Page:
How developers saved time and millions on $418M hospital project

Above: Banner-University Medical Center Phoenix. Real Estate | 20 Jun, 2017 |

It has been said that two minds are better than one.

This concept holds true for Banner Health, which has saved millions of dollars and precious time by utilizing an integrated project delivery (IPD) process for two of its latest multi-million-dollar developments.

An IPD is defined as a collaborative approach that combines systems, business structures, practices and experts from a multitude of different fields during all phases of design, fabrication and construction that harnesses the talents and insights of all participants to optimize project results, increase value to the owner, reduce waste and maximize efficiency.

Steve Eiss, senior project manager for Banner Health, describes it as a “never-ending idea process.”

He says, Banner first used an IPD on phase two of the $60 million Banner MD Anderson Cancer Center in Gilbert, saving $1.5 million and accelerating the delivery date of the project. In fact, phase two was built two times faster and for eight-percent less than phase one of the project.

Banner has already saved millions more by again using an IPD at the $418 million Banner-University Medical Center Phoenix (BUMCP), which began construction in March 2014 and includes a new emergency department and 16-story patient tower.

BUMCP Emergency Department Lobby

Like the $60 million project in Gilbert, Banner teamed up again with HKS Architects and DPR Construction along with 29 subcontractors for the BUMCP project.

“Just having an IPD doesn’t make a project successful though,” says Charlie Thompson, senior project manager with DPR Construction. “You need the collaborative component.”

He attributes the success of Banner’s IPDs to its leadership style that encourages innovative ideas from everyone regardless of their role on the project.

“This tends to be more of a team approach with informed design,” Thompson explains. “Anybody in the room can have a voice and ask questions to try to get a better product, which becomes a cultural piece.”

That room is actually a trailer located on the job site that serves as the headquarters and new offices for all parties involved on the IPD team, which is commonly referred to as the “big room.”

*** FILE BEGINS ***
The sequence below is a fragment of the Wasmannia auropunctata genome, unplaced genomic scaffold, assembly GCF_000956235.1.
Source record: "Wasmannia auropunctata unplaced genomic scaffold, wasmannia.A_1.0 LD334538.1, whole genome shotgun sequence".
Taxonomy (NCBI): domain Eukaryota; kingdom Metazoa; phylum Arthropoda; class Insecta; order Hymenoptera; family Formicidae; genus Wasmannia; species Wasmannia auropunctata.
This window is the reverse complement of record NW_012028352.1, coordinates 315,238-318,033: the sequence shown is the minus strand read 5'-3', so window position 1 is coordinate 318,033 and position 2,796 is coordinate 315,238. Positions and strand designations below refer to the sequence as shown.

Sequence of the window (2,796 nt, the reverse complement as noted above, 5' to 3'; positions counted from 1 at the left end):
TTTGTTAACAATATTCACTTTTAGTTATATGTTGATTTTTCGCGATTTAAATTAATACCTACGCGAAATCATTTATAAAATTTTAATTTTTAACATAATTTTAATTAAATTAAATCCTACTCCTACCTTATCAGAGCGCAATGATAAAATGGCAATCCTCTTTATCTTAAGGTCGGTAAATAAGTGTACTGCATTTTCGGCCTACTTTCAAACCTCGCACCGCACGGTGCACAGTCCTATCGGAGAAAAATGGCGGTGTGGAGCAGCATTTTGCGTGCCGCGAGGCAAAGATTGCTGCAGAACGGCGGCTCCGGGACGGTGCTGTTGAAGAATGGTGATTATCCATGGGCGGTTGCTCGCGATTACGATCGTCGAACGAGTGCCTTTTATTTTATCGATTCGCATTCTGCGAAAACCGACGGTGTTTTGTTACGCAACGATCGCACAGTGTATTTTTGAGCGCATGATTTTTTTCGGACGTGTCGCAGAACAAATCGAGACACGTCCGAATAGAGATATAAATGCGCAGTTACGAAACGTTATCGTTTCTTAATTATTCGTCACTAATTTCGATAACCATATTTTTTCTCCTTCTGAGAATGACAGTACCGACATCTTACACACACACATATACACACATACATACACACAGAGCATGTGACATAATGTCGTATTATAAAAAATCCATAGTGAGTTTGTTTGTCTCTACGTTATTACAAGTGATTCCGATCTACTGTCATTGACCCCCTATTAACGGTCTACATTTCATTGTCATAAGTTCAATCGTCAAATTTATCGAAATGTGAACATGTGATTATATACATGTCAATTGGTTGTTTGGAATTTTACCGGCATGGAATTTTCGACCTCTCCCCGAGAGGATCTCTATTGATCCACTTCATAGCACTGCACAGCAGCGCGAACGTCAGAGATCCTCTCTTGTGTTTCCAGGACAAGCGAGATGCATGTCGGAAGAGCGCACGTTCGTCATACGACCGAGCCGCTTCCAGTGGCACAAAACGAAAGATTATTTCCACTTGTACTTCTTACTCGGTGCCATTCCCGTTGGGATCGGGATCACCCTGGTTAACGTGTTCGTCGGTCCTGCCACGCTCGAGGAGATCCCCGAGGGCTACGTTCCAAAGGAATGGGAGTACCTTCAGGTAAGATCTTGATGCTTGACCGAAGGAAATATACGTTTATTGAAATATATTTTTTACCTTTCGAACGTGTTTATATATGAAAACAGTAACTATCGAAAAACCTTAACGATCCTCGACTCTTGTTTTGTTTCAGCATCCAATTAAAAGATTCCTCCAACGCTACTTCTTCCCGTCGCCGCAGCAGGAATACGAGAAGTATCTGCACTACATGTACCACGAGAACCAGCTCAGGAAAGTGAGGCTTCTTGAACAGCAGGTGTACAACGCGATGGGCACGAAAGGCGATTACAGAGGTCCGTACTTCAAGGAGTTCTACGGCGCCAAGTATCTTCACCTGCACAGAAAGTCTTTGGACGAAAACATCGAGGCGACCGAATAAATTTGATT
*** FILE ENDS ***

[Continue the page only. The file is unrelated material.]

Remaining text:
“We had about 55 people working in the big room from 9-10 different companies,” explains Eiss, which includes the owner, general contractor, architects, engineers, and subcontractors for structural steel, electrical, mechanical, fire sprinkler, framing/drywall and other design-assist partners.

All of whom were brought in on the front end of the project, and required to work in the big room every Tuesday through Thursday to brainstorm and flush out ideas.

BUMCP utility bridge

“Part of having a successful IPD is not stopping innovation no matter where you are on the project,” says John Niziolek, principal and director of HKS Architects’ Phoenix office. “We keep pushing each other to come up with better ways to do things.”

Everyone on the IPD team understands the intent and vision of the project and collectively work towards that goal.

“We all put the project before our companies,” explains Eiss. “If you make decisions on behalf of the project all the time, then it will be successful and in turn make your company successful.”


Millions of dollars have already been saved at BUMCP through successful collaboration, which the IPD team tracks through an innovation log that shows cost savings.

All of those ideas and solutions, however, are figured out before finalizing the project’s budget, says Eiss. Then on a biweekly basis, the design-assist trade partners must prove the project is trending well from a budget standpoint.

Overall, Eiss, Niziolek and Thompson agree that without using an IPD, some of the project’s most innovative features would have never happened.

For instance, the original project plans called for running the facility’s utilities underground, but a mechanical contractor pointed out that every elbow needed for the underground pipe would cost $10,000 each.

“If we were not an integrated project team, we would have absolutely run our utilities underground,” says Eiss.

Instead, the team built a bridge to run the utilities through, which saved approximately $4.5 million and will allow Banner to open the building four-months earlier than the original plans projected.

The old plans also called for the relocation of the hospital’s existing computer hub, but the team collectively figured out a way to leave it in place and build on top and around it, saving the project an additional $5 million.

Another unique aspect to BUMCP, says Eiss, is how the IPD team is able to look at the construction process a little bit more like a manufacturing process. By turning portions of the work into a manufacturing process instead of an unique build process, it helps from a safety, cost and schedule standpoint, he adds.

“We are all experts in our own fields,” says Thompson, “and it helps to have those experts in the room to help make sure you make those right decisions.”

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